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Fairness, Adverse Selection, and Employment Contracts

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  • Siemens, Ferdinand von
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    Abstract

    This paper considers a firm whose potential employees have private information on both their productivity and the extent of their fairness concerns. Fairness is modelled as inequity aversion, where fair-minded workers suffer if their colleagues get more income net of production costs. Screening workers with equal productivity but different fairness concerns is shown to be impossible if both types are to be employed, thereby rendering the optimal employment contracts discontinuous in the fraction of fair-minded workers. As a result, fairness might infuence the employment contracts of all workers although only some are fair-minded, and identical firms facing very similar pools of workers might employ very different remuneration schemes.

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    File URL: http://epub.ub.uni-muenchen.de/669/1/AdverseMunich.pdf
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    Bibliographic Info

    Paper provided by University of Munich, Department of Economics in its series Discussion Papers in Economics with number 669.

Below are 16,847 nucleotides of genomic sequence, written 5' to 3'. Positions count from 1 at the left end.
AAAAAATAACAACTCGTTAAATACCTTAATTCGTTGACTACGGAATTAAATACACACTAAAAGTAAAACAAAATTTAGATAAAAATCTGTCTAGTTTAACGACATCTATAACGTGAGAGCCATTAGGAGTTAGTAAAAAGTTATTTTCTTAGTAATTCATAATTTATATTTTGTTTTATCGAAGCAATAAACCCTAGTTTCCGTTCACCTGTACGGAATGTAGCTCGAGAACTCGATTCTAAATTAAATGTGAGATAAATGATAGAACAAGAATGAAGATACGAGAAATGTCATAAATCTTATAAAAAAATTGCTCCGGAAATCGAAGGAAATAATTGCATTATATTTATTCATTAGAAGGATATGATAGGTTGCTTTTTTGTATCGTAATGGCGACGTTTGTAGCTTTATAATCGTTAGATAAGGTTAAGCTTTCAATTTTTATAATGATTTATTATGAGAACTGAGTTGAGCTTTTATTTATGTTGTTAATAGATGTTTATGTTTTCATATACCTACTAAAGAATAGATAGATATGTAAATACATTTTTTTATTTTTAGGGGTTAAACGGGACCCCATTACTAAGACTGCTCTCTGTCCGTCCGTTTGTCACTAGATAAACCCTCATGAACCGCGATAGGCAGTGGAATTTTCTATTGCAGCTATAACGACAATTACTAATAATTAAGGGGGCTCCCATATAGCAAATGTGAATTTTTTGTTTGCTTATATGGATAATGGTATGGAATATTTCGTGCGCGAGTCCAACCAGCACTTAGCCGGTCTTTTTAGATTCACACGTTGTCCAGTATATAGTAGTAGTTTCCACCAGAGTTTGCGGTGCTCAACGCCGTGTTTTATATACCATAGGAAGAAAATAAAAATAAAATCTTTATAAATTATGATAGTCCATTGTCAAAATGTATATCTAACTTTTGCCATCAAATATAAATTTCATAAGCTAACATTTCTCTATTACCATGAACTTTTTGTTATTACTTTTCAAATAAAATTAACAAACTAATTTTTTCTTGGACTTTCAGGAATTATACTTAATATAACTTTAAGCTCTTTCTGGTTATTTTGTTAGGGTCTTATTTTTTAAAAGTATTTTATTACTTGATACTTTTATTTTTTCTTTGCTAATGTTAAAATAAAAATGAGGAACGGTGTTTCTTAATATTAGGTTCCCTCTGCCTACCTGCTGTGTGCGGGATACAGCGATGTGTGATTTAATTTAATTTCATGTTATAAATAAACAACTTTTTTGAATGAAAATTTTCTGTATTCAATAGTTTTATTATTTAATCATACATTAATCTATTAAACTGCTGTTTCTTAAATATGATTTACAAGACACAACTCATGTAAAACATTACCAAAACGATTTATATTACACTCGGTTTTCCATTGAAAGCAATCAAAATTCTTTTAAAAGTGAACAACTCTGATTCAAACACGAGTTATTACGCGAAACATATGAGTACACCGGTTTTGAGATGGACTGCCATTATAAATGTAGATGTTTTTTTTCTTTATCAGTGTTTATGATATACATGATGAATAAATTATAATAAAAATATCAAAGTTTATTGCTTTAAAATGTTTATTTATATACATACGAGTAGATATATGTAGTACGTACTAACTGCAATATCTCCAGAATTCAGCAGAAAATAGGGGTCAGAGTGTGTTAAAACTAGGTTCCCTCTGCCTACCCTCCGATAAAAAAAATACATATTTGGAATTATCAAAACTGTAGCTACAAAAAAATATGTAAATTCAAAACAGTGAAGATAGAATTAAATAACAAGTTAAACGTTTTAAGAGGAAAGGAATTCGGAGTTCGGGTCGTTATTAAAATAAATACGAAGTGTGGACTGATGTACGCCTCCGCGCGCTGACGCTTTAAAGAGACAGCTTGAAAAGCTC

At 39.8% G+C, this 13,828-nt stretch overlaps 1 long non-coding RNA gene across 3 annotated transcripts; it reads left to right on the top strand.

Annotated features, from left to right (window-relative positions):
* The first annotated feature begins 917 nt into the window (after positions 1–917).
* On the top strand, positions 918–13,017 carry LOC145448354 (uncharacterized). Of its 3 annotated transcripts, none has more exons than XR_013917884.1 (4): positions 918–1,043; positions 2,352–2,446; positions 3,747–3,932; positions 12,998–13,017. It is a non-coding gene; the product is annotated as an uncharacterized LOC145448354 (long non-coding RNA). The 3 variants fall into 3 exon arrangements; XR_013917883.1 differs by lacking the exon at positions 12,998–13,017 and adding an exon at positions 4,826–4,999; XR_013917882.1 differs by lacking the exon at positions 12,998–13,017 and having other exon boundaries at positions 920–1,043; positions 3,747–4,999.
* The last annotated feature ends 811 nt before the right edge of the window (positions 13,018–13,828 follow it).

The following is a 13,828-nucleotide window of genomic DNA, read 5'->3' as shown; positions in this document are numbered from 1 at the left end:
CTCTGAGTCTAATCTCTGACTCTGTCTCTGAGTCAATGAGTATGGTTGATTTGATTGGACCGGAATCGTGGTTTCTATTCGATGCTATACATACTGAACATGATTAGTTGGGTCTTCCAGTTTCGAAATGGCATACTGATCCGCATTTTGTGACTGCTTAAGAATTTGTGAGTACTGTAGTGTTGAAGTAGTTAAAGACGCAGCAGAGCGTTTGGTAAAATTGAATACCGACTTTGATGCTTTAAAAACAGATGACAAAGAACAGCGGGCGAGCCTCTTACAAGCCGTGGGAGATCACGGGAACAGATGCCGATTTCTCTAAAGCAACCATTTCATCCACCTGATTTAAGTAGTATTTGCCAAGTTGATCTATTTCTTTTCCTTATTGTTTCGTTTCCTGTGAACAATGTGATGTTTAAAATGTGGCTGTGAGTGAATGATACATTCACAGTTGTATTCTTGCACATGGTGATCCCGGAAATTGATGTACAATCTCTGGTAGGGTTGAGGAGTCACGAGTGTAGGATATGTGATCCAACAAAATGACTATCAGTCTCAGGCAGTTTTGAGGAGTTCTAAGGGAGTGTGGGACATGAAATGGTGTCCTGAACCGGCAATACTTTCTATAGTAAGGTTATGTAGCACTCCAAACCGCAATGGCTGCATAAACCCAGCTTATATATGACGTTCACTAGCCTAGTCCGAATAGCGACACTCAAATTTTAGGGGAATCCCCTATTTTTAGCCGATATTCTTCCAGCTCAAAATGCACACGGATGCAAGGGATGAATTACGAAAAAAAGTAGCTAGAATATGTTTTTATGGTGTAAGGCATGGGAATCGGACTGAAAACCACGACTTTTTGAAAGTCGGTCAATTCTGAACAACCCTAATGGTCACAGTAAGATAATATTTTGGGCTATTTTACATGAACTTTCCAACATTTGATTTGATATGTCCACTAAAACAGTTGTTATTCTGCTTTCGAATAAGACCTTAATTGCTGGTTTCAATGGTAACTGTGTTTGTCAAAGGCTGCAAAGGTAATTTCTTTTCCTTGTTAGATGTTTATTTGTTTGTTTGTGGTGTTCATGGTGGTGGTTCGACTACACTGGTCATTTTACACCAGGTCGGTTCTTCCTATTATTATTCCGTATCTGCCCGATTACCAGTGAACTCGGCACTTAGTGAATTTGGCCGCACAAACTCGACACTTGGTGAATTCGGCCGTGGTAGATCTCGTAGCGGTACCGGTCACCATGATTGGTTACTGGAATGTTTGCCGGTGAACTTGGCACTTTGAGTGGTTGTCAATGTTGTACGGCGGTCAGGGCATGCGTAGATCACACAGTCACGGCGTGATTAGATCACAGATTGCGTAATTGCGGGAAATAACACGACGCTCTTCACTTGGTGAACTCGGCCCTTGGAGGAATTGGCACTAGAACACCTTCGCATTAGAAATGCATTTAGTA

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    Date of creation: Jul 2005
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    Handle: RePEc:lmu:muenec:669

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    Related research

    Keywords: Fairness; Employment Contracts; Adverse Selection; Screening; Heterogeneity in Organizational Form;

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    1. L. Wade, 1988. "Review," Public Choice, Springer, vol. 58(1), pages 99-100, July.
    2. Roger B. Myerson, 1977. "Incentive Compatability and the Bargaining Problem," Discussion Papers 284, Northwestern University, Center for Mathematical Studies in Economics and Management Science.
    3. Dominique Demougin & Claude Fluet & Carsten Helm, 2006. "Output and wages with inequality averse agents," Canadian Journal of Economics, Canadian Economics Association, vol. 39(2), pages 399-413, May.
    4. Campbell, Carl M, III & Kamlani, Kunal S, 1997. "The Reasons for Wage Rigidity: Evidence from a Survey of Firms," The Quarterly Journal of Economics, MIT Press, vol. 112(3), pages 759-89, August.
    5. Gary E Bolton & Axel Ockenfels, 1997. "A Theory of Equity, Reciprocity, and Competition," Levine's Working Paper Archive 1889, David K. Levine.
    6. Alan S. Blinder & Don H. Choi, 1989. "A Shred of Evidence on Theories of Wage Stickiness," NBER Working Papers 3105, National Bureau of Economic Research, Inc.
    7. Englmaier, Florian & Achim Wambach, 2003. "Contracts and Inequity Aversion," Royal Economic Society Annual Conference 2003 74, Royal Economic Society.
    8. Benjamin E. Hermalin, 1994. "Heterogeneity in Organizational Form: Why Otherwise Identical Firms Choose Different Incentives for Their Managers," RAND Journal of Economics, The RAND Corporation, vol. 25(4), pages 518-537, Winter.
    9. Hideshi Itoh, 2004. "Moral Hazard and Other-Regarding Preferences," The Japanese Economic Review, Japanese Economic Association, vol. 55(1), pages 18-45.
    10. Frank, Robert H, 1984. "Are Workers Paid Their Marginal Products?," American Economic Review, American Economic Association, vol. 74(4), pages 549-71, September.
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    Cited by:
    1. Kangsik Choi, 2012. "Envy and pricing of quality in adverse selection," Journal of Economics, Springer, vol. 106(1), pages 27-43, May.

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